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PHP is a popular, reliable programming language at the foundation of many smart, data-driven websites. This comprehensive course from Kevin Skoglund helps developers learn the basics of PHP (including variables, logical expressions, loops, and functions), understand how to connect PHP to a MySQL database, and gain experience developing a complete web application with site navigation, form validation, and a password-protected admin area. Kevin also covers the basic CRUD routines for updating a database, debugging techniques, and usable user interfaces. Along the way, he provides practical advice, offers examples of best practices, and demonstrates refactoring techniques to improve existing code.
Over the last few movies, we've seen who to validate the form data that comes in to us and how to display useful error messages back to our user. But our validations right now are not really reusable, we've just written if statements. If a certain logic is true or if a certain logic is false, then add an error. It would be much better if we could take that validation and put it into a custom function so that we could reuse it. And that way, every time throughout our entire application that we want to check and see is a form field blank, we can just call our function and ask it. Hey, use your logic that you have built in and tell me, is this form field blank? What's going to be really useful, is if we can develop a file that is going to be a library of validation functions that we can just include and call upon whenever needed.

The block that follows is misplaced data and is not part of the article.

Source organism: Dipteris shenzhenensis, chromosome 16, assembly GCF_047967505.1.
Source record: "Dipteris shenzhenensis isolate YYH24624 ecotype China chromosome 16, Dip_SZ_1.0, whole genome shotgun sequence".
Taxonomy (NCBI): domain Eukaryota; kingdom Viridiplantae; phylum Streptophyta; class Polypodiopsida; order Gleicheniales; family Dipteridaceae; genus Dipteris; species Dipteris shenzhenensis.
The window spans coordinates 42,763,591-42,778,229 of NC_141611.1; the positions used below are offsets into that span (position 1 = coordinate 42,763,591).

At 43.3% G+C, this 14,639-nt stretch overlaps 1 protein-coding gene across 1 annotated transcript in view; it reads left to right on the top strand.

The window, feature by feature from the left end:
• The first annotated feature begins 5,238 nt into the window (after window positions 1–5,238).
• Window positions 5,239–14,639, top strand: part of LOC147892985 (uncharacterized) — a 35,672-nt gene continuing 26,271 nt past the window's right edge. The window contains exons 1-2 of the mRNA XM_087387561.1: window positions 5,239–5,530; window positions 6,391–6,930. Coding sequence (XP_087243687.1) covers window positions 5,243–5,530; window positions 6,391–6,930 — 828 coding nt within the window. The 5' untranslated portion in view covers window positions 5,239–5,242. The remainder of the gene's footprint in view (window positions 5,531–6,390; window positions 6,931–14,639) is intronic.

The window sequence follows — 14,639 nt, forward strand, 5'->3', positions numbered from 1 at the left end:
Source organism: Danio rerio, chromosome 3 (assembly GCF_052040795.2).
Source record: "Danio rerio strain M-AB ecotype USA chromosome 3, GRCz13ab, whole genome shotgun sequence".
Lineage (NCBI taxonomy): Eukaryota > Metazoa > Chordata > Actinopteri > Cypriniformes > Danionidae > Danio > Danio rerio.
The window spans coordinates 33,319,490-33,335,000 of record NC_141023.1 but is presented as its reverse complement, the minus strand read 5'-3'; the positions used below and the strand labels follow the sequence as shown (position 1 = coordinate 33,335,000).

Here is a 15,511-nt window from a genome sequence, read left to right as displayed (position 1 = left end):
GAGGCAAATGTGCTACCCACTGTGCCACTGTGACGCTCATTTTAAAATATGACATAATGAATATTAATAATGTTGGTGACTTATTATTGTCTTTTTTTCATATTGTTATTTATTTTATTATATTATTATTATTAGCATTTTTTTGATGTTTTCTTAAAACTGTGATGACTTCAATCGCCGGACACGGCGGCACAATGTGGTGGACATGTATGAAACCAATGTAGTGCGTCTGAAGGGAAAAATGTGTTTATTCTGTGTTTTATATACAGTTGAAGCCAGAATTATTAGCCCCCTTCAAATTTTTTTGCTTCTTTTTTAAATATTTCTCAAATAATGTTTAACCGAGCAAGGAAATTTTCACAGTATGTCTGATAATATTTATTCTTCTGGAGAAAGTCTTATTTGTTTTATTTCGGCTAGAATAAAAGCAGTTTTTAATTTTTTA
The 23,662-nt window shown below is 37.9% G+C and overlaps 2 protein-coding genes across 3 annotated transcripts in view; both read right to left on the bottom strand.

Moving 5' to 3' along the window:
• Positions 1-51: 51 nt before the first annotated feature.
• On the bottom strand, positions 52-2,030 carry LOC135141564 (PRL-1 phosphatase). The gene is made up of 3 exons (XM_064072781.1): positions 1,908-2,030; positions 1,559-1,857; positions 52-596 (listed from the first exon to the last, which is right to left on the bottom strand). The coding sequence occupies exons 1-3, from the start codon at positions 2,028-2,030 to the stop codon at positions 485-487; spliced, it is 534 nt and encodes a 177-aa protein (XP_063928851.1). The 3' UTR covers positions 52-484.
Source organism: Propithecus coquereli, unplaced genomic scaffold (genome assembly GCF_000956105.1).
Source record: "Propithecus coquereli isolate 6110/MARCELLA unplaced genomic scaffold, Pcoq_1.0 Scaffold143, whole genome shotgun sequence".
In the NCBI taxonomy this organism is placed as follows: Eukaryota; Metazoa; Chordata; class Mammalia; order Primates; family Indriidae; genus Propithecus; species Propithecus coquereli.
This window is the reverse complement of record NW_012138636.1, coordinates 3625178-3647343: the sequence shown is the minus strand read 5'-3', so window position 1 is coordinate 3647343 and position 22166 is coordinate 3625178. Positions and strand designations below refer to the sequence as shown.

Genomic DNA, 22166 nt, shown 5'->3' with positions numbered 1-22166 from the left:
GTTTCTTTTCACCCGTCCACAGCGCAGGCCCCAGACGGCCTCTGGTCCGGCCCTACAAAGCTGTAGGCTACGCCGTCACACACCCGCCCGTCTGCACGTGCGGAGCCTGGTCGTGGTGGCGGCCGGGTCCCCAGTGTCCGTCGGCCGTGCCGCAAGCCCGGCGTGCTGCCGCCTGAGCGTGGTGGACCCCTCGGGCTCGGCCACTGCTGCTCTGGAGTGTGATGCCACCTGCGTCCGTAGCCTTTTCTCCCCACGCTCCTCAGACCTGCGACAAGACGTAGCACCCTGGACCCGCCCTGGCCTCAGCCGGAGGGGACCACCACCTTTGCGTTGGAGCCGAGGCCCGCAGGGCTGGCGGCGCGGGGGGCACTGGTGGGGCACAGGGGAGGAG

That way, we can do it throughout our application, and potentially we can even take that file from project to project, and always have these validations ready for us to call. It's very handy. Let's see how to create that kind of file now. So to begin with, let's open up our validations.php that we worked with before, that has all of the logic in it that we want. And let's do a Save As on this, and instead of validations, we're going to call it validationfunction.php. Now its not going to have any HTML in it anymore its just going to be PHP that defines our function. So we want to take the HTML out of the top and bottom, and I'm also going to take out some of these that I'm not going to use.
So I'm going to take out uniqueness, and format, I'll leave inclusion in, I'll take type out, and let's take minimum length out as well. Now, you can do all of these on your own. I'm only going to show you this subset, just these three as an example. So for all of these, I'm just going to take the indenting out. And then let's change each one of these to be a function that's reusable. So instead of having a value set here, what I want to have is a function whose name I'll call has presence, and it's going to accept a value as an argument. So, all this logic is going to come up inside here, but there are a couple of differences, some changes I need to make.
First of all, I don't want it to echo anything back. So I'm going to take that away. What I want it to do is return true or false, so I don't need this if statement at all. And I can actually take the parentheses away. This is now a Boolean, the result of this will be either true or false. We saw that when we worked with Booleans before. But in addition, I need to make sure since it's in our function, that I call return on it, so that it is returned back as a value. Now, if I call has presence and I pass in a value, it'll return back true or false to me. But, the logic that I had worked on before, was actually if it was false, then add the error.